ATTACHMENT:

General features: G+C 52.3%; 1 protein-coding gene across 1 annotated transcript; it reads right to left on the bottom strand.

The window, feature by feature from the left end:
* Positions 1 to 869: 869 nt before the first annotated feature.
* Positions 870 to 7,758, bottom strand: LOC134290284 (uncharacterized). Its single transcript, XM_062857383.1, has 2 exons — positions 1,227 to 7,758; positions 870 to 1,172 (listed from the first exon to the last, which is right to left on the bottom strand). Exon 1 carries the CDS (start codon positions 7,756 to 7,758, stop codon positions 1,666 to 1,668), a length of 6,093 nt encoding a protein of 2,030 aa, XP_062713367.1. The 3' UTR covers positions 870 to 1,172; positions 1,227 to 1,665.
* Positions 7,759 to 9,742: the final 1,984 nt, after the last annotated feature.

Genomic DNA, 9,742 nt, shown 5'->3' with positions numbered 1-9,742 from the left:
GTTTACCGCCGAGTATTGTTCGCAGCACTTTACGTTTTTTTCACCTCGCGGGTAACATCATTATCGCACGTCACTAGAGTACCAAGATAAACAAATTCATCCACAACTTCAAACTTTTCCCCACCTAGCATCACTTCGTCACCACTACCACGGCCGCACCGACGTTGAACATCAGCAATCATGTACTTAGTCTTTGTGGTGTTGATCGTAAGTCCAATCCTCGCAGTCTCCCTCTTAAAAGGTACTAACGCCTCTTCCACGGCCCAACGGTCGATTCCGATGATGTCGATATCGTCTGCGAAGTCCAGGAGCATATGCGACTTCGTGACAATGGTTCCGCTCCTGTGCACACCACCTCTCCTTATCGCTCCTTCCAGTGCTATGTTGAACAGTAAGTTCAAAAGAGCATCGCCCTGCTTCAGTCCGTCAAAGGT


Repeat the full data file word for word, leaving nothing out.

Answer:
General features: G+C 52.3%; 1 protein-coding gene across 1 annotated transcript; it reads right to left on the bottom strand.

The window, feature by feature from the left end:
* Positions 1 to 869: 869 nt before the first annotated feature.
* Positions 870 to 7,758, bottom strand: LOC134290284 (uncharacterized). Its single transcript, XM_062857383.1, has 2 exons — positions 1,227 to 7,758; positions 870 to 1,172 (listed from the first exon to the last, which is right to left on the bottom strand). Exon 1 carries the CDS (start codon positions 7,756 to 7,758, stop codon positions 1,666 to 1,668), a length of 6,093 nt encoding a protein of 2,030 aa, XP_062713367.1. The 3' UTR covers positions 870 to 1,172; positions 1,227 to 1,665.
* Positions 7,759 to 9,742: the final 1,984 nt, after the last annotated feature.

Genomic DNA, 9,742 nt, shown 5'->3' with positions numbered 1-9,742 from the left:
GTTTACCGCCGAGTATTGTTCGCAGCACTTTACGTTTTTTTCACCTCGCGGGTAACATCATTATCGCACGTCACTAGAGTACCAAGATAAACAAATTCATCCACAACTTCAAACTTTTCCCCACCTAGCATCACTTCGTCACCACTACCACGGCCGCACCGACGTTGAACATCAGCAATCATGTACTTAGTCTTTGTGGTGTTGATCGTAAGTCCAATCCTCGCAGTCTCCCTCTTAAAAGGTACTAACGCCTCTTCCACGGCCCAACGGTCGATTCCGATGATGTCGATATCGTCTGCGAAGTCCAGGAGCATATGCGACTTCGTGACAATGGTTCCGCTCCTGTGCACACCACCTCTCCTTATCGCTCCTTCCAGTGCTATGTTGAACAGTAAGTTCAAAAGAGCATCGCCCTGCTTCAGTCCGTCAAAGGT